Why Your Scholarship Process Should Be Like the 'Amazing Race'
How is applying for scholarships like competing in the reality television game show 'The Amazing Race'? The two have much more in common than you might think. Learn how applying strategies from the Emmy Award-winning TV program to scholarship applications can improve your odds of bringing home big scholarship dollars.
The Big Picture
Rising college costs are causing more and more students to actively pursue scholarships that can help cover higher ed expenses. With competition for financial awards fierce, it's more important than ever to be strategic in your approach to the scholarship process. Fortunately, bringing some lessons from the reality television program 'The Amazing Race' can help you raise your game in the scholarship sweepstakes.
The first thing to remember is that this is a process that's worth the effort. Just like successfully finishing challenges in 'The Amazing Race' can yield big-time benefits, completing scholarship applications can effectively bring you closer to achieving your higher ed goals. Large financial awards can be a determining factor in whether you can afford to attend the school of your choice. Even smaller scholarships, especially multiple financial awards, can make a difference in whether you'll have to take out private loans, get a campus job or find other means by which to pay for college.
Another philosophically important point to remember: This is a competition. There are other players out there who want to take the top spot and leave everyone else behind. Contestants on 'The Amazing Race' employ cutthroat tactics to gain an advantage over other competitors. While your competition in the scholarship game won't be able to adversely affect your performance, a lackadaisical approach to the process can potentially undermine your chance of success. Not taking the process seriously or failing to put forth adequate effort can result in sloppy, undeveloped and error-filled applications that will be easy for evaluators to reject.
Seeking Your Advantage
With such high stakes in the scholarship process, it's important to employ every advantage available to you. One factor you can make work for you is time. Getting started early on applications can put you ahead of others competing for financial awards. Procrastination plagues many students, and the result is often rushed, uncorrected work that fails to represent scholarship candidates in the best light. Getting started right away can allow you to put together accurate, reasoned and perhaps even inspired applications that move you past candidates who have thrown something together at the last moment. Contestants on 'The Amazing Race' would never handicap themselves by waiting around before beginning a leg of the competition. While scholarships aren't necessarily a race, getting started early can help set you up to do well.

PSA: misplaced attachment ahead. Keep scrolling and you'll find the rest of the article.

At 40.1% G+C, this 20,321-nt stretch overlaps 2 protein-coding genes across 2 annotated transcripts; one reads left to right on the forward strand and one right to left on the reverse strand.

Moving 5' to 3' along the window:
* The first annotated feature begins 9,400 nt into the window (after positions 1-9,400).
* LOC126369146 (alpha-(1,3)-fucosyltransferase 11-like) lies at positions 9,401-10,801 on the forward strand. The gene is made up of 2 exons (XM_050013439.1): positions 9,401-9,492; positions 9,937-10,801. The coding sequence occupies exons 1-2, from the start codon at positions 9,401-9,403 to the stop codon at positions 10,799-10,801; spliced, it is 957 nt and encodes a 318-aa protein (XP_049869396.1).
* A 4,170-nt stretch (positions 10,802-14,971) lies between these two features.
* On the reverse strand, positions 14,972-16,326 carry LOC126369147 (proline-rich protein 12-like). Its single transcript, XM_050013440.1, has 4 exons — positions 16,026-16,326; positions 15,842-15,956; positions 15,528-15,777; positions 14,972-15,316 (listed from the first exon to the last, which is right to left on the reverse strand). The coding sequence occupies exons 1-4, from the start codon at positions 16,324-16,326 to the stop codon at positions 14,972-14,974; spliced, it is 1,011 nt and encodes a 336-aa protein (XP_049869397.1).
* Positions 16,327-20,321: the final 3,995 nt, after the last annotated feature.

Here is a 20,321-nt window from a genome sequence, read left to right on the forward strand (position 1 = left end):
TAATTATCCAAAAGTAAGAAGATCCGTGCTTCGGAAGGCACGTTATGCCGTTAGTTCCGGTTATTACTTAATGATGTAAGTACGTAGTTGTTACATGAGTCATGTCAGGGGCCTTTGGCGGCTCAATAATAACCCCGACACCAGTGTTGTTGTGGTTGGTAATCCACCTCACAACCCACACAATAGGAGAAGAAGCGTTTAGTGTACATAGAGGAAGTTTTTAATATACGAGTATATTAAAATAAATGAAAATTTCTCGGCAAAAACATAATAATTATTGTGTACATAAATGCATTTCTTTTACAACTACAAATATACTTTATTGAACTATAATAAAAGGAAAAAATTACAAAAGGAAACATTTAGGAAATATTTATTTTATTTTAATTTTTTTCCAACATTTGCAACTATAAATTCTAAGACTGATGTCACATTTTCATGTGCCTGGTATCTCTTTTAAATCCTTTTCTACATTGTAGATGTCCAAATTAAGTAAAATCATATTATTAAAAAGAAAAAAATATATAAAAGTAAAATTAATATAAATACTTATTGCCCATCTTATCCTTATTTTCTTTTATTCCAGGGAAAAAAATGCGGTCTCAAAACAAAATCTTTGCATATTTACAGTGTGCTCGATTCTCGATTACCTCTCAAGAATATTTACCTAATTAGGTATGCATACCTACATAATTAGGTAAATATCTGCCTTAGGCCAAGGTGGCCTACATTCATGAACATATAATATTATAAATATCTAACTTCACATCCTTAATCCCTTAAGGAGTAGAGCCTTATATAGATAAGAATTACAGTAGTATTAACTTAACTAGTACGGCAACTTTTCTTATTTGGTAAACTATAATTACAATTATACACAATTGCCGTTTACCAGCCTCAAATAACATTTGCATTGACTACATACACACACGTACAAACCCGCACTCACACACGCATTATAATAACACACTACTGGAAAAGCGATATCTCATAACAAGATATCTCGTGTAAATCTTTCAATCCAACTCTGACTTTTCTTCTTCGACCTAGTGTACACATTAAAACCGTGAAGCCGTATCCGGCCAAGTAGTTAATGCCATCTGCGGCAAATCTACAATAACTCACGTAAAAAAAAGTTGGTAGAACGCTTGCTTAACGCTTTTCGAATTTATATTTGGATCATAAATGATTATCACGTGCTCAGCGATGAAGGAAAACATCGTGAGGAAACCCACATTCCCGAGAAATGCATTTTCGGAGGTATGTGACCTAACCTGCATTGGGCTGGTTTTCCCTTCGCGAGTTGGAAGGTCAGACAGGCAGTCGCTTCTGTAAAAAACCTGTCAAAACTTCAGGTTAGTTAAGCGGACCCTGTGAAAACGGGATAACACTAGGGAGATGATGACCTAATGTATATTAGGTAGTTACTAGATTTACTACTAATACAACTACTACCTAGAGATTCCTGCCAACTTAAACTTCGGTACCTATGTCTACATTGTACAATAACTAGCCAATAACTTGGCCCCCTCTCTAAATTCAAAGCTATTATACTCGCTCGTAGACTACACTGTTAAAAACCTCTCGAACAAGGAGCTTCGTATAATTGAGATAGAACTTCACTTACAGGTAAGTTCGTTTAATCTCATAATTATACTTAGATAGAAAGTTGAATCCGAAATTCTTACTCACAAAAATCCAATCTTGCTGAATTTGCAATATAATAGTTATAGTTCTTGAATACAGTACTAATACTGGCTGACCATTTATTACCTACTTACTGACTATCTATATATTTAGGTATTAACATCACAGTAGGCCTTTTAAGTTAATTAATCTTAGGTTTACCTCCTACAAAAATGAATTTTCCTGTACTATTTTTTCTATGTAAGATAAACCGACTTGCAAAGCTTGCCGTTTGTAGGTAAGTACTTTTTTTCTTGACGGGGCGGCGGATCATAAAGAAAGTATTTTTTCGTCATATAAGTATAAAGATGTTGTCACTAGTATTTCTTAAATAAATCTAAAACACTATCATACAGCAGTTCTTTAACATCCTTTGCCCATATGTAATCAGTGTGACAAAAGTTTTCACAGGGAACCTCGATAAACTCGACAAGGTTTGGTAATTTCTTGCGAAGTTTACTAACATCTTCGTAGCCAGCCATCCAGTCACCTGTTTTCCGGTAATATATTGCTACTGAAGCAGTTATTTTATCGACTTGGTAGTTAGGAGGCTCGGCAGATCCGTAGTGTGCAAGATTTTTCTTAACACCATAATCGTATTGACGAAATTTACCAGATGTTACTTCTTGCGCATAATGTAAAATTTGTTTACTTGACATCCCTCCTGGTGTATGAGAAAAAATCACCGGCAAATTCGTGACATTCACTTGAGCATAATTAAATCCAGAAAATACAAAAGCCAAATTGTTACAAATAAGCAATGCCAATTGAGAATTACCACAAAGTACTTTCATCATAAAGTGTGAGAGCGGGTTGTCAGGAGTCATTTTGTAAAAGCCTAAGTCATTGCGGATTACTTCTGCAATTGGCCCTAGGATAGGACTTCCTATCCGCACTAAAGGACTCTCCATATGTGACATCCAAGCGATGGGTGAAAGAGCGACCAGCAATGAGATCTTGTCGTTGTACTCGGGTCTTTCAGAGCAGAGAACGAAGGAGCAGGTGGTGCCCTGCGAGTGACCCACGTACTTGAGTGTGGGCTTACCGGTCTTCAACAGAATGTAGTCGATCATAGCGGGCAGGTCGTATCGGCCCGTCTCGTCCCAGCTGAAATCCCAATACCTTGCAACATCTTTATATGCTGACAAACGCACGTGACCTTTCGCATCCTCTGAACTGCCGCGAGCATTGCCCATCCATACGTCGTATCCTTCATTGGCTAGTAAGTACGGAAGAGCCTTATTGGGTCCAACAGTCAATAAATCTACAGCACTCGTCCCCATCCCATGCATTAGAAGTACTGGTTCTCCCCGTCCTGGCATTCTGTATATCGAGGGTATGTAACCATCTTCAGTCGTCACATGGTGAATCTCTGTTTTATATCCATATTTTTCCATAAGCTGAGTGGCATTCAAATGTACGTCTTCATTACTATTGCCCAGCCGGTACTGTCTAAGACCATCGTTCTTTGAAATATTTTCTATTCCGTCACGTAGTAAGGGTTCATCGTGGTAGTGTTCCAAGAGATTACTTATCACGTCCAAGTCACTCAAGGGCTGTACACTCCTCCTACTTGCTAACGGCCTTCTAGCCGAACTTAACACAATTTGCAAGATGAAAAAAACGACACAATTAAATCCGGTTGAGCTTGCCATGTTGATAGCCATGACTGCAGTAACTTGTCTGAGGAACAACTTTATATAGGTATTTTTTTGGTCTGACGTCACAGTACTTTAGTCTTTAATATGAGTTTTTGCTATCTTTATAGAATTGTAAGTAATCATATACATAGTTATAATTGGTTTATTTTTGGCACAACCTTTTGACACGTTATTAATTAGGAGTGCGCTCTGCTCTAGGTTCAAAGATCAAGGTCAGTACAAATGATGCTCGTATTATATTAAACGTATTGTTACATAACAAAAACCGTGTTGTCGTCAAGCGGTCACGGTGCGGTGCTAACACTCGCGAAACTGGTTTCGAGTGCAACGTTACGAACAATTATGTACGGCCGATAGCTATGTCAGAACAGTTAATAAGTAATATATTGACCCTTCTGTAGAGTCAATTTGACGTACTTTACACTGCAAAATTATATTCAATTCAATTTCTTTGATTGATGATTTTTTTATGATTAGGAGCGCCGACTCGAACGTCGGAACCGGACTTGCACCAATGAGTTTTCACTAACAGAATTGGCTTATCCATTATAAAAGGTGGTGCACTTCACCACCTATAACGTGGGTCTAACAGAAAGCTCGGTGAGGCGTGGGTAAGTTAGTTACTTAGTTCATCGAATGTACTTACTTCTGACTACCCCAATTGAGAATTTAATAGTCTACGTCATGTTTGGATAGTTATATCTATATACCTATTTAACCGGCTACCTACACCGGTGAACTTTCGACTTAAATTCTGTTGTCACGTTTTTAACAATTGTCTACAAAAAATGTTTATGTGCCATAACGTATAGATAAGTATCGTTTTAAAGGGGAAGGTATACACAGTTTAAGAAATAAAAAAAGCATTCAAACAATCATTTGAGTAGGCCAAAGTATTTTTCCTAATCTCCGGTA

Of course, being proactive doesn't guarantee success. You may encounter challenges - or roadblocks - while completing scholarships that seem to deter your chance of success. You'll likely have to come up with different approaches for addressing certain situations and deftly apply lessons from any mistakes. You may also devise methods that allow you to make quicker progress toward your goal of massive scholarship dollars. For example, many awards require similar essay responses or statements of purpose. You may be able to craft a carefully honed reply that you can supply on multiple submissions. If length expectations or other factors make that impossible, you'll at least have a sound foundation response you can add to, cut or otherwise alter to fit specific scholarship criteria. With such tricks you may be able to fast-forward ahead of the competition.
No matter how prepared, diligent and intelligent you are in completing scholarship applications, there are likely to be complexities that exceed your expertise. In these instances, it's important to get help. Visit the website of an organization sponsoring a financial award to get the full lowdown on application requirements and expectations. If your questions aren't answered on the site, there's a good chance you can email, chat with or call a representative who can provide the information you need. Contestants in 'The Amazing Race,' after all, go to area locals for insight that will allow them to complete a task. Fortunately for you, the person at the other end of your information request is much more likely to speak your language.